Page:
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Dr. Dale Gawlik

Endowed Chair for Conservation and Biodiversity, Harte Research Institute for Gulf of Mexico Studies, Texas A&M University-Corpus Christi

Dr. Gawlik is the Endowed Chair for Conservation and Biodiversity at the Harte Research Institute at Texas A&M Corpus Christi and a Professor in the Department of Life Sciences. Prior to coming to the Harte Research Institute, he spent over 25 years in South Florida conducting research focused on waterbird ecology and conservation, wetland and intertidal ecosystems, restoration ecology, and the use of birds in aquatic ecosystem management. He has published over 80 papers, many focused on how water level fluctuations in coastal and freshwater ecosystems control wading bird populations. He and his students have developed heron, stork, and ibis habitat models that link bird populations to the hydrologic management and restoration of the Everglades of Florida. Dr. Gawlik is a Fellow in the American Ornithological Society and he serves on the IUCN Heron Specialists Group and IUCN Stork, Ibis, and Spoonbill Specialist Group. He also is a member of the U.S. Fish and Wildlife Service’s Science Advisory Committee for the Whooping Crane Eastern Partnership, the Wood Stork Working Group, and the International Reddish Egret Working Group. Dr. Gawlik has been held elected leadership positions in professional scientific societies, including the Association of Field Ornithologists, Waterbird Society, Wilson Ornithological Society, and the Florida Chapter of the Wildlife Society.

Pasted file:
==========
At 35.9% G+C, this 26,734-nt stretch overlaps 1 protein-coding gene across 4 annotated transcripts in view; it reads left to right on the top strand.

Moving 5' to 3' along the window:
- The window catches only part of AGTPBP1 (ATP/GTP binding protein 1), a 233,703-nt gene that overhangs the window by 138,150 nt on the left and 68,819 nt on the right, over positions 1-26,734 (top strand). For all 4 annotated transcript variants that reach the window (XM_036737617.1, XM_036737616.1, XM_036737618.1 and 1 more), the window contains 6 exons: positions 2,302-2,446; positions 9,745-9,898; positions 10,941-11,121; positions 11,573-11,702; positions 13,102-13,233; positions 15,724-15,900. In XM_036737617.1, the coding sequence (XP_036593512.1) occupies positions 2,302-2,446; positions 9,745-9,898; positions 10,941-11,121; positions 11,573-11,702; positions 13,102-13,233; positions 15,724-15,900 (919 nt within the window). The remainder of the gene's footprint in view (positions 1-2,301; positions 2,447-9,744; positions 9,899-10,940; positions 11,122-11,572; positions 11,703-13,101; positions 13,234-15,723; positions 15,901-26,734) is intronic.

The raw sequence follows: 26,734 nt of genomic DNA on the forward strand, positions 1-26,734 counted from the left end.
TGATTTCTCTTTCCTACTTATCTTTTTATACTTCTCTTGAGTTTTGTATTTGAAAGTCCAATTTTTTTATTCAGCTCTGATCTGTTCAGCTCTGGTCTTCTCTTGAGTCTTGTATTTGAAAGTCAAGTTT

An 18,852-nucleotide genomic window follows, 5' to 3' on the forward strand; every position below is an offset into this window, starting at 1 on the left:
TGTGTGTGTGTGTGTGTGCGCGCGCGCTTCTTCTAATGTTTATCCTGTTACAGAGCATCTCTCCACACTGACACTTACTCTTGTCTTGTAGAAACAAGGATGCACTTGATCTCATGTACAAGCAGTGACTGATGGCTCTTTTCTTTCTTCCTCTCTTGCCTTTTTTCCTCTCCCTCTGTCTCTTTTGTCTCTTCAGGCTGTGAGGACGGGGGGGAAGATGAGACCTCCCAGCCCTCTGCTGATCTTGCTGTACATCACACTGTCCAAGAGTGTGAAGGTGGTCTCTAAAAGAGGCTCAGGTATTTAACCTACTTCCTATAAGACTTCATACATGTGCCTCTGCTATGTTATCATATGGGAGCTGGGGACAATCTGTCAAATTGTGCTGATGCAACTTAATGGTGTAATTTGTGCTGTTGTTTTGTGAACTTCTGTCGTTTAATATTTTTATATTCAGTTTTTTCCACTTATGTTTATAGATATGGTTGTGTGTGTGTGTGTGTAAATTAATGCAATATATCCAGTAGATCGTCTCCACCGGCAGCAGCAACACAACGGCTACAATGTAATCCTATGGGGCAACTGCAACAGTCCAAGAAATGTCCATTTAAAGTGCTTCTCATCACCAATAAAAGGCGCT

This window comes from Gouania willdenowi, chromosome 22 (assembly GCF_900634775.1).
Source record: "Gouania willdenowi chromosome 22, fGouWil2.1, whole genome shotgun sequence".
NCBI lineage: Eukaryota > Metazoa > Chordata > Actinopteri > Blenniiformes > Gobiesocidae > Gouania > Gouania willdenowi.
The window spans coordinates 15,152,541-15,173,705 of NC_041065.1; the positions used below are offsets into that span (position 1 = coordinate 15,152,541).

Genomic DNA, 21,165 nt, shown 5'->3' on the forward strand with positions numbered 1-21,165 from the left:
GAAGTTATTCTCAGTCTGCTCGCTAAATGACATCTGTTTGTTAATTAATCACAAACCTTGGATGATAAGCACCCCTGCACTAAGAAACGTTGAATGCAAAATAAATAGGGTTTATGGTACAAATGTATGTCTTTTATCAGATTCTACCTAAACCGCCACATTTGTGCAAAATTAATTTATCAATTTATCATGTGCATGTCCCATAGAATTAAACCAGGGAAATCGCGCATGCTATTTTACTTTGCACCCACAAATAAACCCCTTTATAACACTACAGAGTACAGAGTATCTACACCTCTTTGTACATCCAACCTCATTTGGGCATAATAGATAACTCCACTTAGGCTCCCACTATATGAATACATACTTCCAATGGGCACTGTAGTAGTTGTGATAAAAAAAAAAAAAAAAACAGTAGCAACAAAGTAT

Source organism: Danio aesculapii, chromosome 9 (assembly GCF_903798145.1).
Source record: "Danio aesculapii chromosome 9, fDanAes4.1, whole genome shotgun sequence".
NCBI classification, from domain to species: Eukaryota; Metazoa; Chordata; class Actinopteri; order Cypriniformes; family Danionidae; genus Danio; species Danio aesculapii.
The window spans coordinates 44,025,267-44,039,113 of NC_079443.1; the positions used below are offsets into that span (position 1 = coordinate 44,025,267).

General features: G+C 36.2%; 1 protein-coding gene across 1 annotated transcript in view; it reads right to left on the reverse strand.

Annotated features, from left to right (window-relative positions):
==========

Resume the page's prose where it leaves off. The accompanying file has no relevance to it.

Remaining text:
Talk: Wading birds across the Gulf: from the Everglades of Florida to the Coastal Bend of Texas

Join Dr. Gawlik as he takes us on a visual journey through the Everglades, a national treasure with three international designations.  The fate of this sensitive ecosystem that feeds the Gulf of Mexico is intertwined with that of 8 million residents of South Florida who depend on the same water.  In that way, it mirrors the fate of people living in the Coastal Bend of Texas who depend on a healthy Gulf of Mexico for jobs and recreation.  Declines in wading bird populations in the Everglades were one of the first and most visible signs that the ecosystem was collapsing.  Uncertainty in how to reverse this degradation led to over 40 years of research studies aimed at guiding water managers.  Dr. Gawlik takes us through a slice of those studies building on the knowledge of how wading birds respond to water and how water can be manipulated to restore the ecosystem, a $23 billion investment in re-establishing more natural water flows to benefit both nature and people.  He then moves across the Gulf to the Coastal Bend of Texas, highlighting the conservation needs of Texas waterbirds and the research he and his collaborators are doing to support them.